I am 25 years old and I have thinning all over, I’ve been to two dermatologists and both of them just tugged on my head and told me to use Rogaine. I want to know how to find out what the cause is and if there might be an underlying health condition. I have never taken ANY medication including birth control but I may have some other symptoms, only slight but possible indications of something medical or hormonal. There is also no baldness in any women on either side of my family, but there are men on both sides. This is absolutely destroying me and I just want to figure out how to get some answers because Rogaine is not working, I’m running out of hope. Do you know where I can go or what I can do? Thank you for your time and consideration to my question, I would appreciate any suggestion you might have.

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There is not a great deal understood about women’s hair loss. First, many women have hair loss secondary to a medical condition. You need to be check out by a competent doctor to rule out the conditions that cause hair loss. Thyroid disease, for example, seems to have hair loss associated with it. In addition to thyroid disease, hair loss can be a sign of a medical problem from anemia, connective tissue disease, gynecological conditions, polycystic ovaries and other androgen stimulating hormones. While you do not currently take any medications, some medications can cause hair loss including: oral contraceptives, beta-blockers, Vitamin A, thyroid drugs, coumadin and prednisone so at any time in the future, this awareness may have significant value to you.

The treatment of women’s hair loss with hair transplantation must be approached differently than men’s hair loss, as most women rarely develop patterned hair loss and it is much more widely distributed. In fact much of the hair remains, but the thickness of the hair shaft is smaller than normal hair and the areas that get impacted by this process can be localized or generalized. This reduction of hair thickness (miniaturization) causes the hair to appear thinner. Because a relatively large area has been subject to this thinning, for hair transplants to have any value it is important to place the hair in areas where it is cosmetically most significant and where it can augment a specifically “defined” styling plan to increase the appearance of fullness. Also, the ‘donor’ area might also be impacted so careful measurements of the donor density and distribution of miniaturization in the donor area is important before a transplant decision is made. For this reason, we generally confine the entire transplant process in women to a localized part of the scalp such as behind the “frontal hairline” or “along the part” in a plan that fits the way the woman combs her hair.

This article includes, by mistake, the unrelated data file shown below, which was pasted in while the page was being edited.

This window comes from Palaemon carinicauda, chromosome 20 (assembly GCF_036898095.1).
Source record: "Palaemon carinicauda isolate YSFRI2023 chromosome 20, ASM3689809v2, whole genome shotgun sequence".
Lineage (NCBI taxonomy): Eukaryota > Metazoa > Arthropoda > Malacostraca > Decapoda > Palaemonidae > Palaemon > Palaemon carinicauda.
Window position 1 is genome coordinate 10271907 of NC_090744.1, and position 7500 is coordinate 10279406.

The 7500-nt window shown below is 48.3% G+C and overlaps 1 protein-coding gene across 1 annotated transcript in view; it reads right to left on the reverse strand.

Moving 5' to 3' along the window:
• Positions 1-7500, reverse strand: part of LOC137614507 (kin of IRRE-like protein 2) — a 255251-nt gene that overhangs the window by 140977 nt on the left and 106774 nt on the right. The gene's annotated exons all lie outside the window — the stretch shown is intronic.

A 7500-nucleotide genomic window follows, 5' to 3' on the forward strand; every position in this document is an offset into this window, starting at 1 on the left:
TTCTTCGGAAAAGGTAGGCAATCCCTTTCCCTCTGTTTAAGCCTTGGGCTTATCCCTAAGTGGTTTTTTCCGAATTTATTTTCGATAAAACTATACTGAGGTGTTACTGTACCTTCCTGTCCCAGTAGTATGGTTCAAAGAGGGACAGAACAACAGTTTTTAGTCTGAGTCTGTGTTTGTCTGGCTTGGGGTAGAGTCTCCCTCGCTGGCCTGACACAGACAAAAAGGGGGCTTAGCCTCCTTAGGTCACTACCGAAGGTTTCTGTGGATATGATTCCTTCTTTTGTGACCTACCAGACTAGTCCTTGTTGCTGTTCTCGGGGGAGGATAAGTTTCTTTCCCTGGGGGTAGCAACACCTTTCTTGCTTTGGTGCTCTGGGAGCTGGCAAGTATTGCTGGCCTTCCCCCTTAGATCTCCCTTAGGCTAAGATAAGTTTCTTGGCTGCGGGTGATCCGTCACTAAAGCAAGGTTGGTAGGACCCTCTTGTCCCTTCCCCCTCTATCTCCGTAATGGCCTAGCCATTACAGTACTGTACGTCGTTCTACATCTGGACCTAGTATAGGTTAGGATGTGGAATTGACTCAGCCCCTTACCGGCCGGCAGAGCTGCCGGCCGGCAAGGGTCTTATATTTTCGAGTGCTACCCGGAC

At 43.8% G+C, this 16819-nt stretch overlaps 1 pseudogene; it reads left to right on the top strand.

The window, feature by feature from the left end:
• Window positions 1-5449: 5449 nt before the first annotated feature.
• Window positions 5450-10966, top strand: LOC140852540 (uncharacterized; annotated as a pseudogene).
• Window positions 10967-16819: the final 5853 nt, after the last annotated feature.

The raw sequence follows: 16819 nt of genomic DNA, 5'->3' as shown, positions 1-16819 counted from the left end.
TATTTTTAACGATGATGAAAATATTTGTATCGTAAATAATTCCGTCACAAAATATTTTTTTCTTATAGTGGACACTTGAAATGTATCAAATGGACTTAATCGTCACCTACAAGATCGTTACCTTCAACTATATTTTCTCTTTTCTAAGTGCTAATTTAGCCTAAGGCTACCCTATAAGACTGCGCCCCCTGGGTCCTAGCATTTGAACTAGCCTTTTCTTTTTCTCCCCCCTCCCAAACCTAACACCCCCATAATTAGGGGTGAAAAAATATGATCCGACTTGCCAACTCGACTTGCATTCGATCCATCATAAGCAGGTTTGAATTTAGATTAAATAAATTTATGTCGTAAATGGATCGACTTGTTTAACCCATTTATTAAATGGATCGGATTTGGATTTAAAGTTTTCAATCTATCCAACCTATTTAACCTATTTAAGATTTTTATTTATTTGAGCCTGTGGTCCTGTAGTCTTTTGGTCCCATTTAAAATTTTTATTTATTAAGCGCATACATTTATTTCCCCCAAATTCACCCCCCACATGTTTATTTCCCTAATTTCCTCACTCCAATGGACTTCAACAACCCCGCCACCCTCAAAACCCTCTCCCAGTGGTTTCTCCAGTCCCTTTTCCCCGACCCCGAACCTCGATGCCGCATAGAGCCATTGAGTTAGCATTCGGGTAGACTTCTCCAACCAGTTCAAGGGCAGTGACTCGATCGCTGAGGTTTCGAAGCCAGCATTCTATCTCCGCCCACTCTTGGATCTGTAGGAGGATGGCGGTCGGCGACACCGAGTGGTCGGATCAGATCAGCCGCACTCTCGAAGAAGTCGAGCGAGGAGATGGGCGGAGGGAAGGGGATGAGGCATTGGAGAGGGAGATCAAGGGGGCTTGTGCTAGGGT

Since hair will be transplanted into a part of your scalp that is thin, but not completely bald, there is a risk that some or all of the original hair in this area may be lost. This process is called “telogen effluvium” and is usually (but not always) reversible in women. In addition, if the donor area continues to thin, then the transplanted hair will also thin over time, since it came from the same area. The progressive hair thinning may be improved by subsequent procedures, but with significant loss, there is a limit to the improvement that can be achieved. In hair transplantation, as in all surgical procedures, it is important to balance the potential gain against the possible risks when making a decision to go forward with the treatment.

Once you rule out a medical problem, then a doctor with knowledge about hair transplantation may be considered. The problem here is that too many women are so desperate for hair that any doctor wanting to offer a hair transplant to a balding women, set up a woman as an ‘easy mark’ for a sale. You must find a doctor who understands who can be helped and who can not be helped; a doctor who is honest and has a good reputation. There is an easy test to give to a doctor. Ask him/her, “What is the percentage of women patients who get hair transplants in your medical practice?”. If he reports significantly more than 5% of patients are women, you can generally assume that he is doing more transplants on women than he should be doing. Some doctors claim that half of their patients are women and that puts me on an alert that this doctor may doing more hair transplants on women than he should be doing. Women have different aesthetic challenges than men, so patient selection is critical and when a doctor elects to do a woman’s hair transplant, he/she has to fully understand the art. The thing that makes women’s hair loss different is that their donor area is frequently not healthy and the recipient area is very diffuse. Moving bad hair to another area just moves the problem around without helping, unless the goals and expectations reflect the reality of that woman’s particular problem.